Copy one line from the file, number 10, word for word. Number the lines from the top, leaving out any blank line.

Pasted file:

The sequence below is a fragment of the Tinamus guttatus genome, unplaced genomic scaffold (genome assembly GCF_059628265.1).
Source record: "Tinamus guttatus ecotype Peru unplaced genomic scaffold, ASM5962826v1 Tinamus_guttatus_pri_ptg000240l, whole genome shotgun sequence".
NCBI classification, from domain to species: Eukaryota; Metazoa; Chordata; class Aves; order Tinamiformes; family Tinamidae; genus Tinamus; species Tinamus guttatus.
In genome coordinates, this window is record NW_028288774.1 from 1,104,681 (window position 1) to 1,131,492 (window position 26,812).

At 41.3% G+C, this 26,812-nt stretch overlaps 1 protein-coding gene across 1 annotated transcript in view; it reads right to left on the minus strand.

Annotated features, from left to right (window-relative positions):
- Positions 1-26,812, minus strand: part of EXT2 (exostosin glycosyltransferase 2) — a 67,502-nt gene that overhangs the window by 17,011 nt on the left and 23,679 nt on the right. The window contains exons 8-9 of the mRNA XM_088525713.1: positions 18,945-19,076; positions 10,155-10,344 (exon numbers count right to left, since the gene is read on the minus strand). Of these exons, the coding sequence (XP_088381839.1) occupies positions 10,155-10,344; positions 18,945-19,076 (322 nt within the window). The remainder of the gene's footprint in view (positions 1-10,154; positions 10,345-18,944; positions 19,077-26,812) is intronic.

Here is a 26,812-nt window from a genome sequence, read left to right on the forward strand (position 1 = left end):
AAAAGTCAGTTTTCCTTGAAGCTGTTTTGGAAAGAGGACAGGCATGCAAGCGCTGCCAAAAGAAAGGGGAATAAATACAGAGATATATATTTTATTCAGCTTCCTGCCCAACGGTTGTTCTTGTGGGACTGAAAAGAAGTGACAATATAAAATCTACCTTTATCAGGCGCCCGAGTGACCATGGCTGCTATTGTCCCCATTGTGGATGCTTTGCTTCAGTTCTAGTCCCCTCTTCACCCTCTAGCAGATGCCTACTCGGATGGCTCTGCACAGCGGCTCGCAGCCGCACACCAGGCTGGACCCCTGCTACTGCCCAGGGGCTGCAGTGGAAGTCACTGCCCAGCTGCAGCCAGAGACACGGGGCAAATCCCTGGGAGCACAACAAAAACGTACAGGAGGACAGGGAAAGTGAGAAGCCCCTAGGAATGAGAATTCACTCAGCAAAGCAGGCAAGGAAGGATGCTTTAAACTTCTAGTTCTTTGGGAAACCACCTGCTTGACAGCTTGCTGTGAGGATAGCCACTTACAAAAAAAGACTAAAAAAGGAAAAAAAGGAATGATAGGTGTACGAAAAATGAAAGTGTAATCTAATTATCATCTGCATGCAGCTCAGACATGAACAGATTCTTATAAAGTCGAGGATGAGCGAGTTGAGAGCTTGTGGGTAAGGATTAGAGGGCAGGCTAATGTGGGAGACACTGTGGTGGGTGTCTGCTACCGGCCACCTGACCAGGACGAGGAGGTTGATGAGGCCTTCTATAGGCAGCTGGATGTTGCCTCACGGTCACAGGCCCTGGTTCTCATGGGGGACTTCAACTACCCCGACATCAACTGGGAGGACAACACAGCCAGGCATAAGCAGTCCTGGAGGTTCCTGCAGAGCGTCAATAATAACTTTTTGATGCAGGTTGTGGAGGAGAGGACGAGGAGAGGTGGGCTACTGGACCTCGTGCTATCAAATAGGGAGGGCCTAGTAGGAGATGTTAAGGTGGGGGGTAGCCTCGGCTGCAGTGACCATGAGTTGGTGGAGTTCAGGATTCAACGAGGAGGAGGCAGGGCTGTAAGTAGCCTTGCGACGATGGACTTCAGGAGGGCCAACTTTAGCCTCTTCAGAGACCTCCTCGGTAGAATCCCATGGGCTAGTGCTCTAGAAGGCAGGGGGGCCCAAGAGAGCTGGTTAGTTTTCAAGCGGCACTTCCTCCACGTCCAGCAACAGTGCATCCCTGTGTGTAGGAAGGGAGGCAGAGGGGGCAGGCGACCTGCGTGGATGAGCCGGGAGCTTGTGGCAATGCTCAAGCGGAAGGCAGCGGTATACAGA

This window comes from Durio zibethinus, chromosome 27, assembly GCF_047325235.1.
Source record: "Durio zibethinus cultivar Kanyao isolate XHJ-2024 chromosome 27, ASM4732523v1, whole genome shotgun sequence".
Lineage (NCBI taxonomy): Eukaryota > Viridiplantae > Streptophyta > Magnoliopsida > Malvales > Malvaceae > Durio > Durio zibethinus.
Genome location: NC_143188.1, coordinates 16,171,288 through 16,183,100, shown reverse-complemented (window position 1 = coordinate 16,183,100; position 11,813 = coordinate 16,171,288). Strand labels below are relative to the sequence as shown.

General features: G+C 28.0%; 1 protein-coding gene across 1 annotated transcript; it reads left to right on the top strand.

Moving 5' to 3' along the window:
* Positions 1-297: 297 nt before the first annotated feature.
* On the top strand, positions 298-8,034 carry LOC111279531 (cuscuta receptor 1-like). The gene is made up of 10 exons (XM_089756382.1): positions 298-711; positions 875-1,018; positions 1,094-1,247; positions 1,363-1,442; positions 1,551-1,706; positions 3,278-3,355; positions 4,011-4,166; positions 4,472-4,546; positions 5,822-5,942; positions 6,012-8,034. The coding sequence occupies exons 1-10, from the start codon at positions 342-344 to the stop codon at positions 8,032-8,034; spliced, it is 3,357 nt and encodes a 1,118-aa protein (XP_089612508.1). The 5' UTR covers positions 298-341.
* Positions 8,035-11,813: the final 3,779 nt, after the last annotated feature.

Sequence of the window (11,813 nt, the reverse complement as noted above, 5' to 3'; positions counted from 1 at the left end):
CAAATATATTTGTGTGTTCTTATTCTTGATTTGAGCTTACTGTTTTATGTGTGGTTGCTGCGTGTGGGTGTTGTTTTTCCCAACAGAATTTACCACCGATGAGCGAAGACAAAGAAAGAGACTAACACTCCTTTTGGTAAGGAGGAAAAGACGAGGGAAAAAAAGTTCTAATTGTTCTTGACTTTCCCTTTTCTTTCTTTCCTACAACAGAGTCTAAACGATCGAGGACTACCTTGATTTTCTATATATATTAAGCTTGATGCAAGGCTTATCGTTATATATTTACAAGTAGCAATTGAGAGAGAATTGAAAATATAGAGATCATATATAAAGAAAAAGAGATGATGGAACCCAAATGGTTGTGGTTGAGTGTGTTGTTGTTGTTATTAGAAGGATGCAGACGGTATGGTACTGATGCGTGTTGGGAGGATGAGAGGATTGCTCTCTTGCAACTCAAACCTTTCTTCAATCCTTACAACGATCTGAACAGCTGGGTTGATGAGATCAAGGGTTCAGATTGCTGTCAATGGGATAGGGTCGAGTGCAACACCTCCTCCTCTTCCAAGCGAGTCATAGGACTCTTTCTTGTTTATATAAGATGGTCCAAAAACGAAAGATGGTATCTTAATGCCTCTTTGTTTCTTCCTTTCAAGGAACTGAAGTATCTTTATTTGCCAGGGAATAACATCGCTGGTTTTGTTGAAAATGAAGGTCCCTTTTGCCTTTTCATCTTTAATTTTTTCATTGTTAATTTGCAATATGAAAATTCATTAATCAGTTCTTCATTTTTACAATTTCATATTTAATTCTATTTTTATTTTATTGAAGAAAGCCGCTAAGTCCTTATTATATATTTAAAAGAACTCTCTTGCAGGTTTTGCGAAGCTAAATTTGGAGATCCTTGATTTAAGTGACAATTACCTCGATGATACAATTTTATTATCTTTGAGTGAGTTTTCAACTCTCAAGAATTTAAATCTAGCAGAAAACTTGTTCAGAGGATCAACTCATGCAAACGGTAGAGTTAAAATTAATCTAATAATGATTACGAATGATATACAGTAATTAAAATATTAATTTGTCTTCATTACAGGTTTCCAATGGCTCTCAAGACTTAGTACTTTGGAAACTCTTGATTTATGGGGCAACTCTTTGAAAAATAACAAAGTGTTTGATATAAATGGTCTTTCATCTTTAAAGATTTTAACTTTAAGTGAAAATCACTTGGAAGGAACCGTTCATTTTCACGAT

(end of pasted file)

This window comes from Durio zibethinus, chromosome 27, assembly GCF_047325235.1.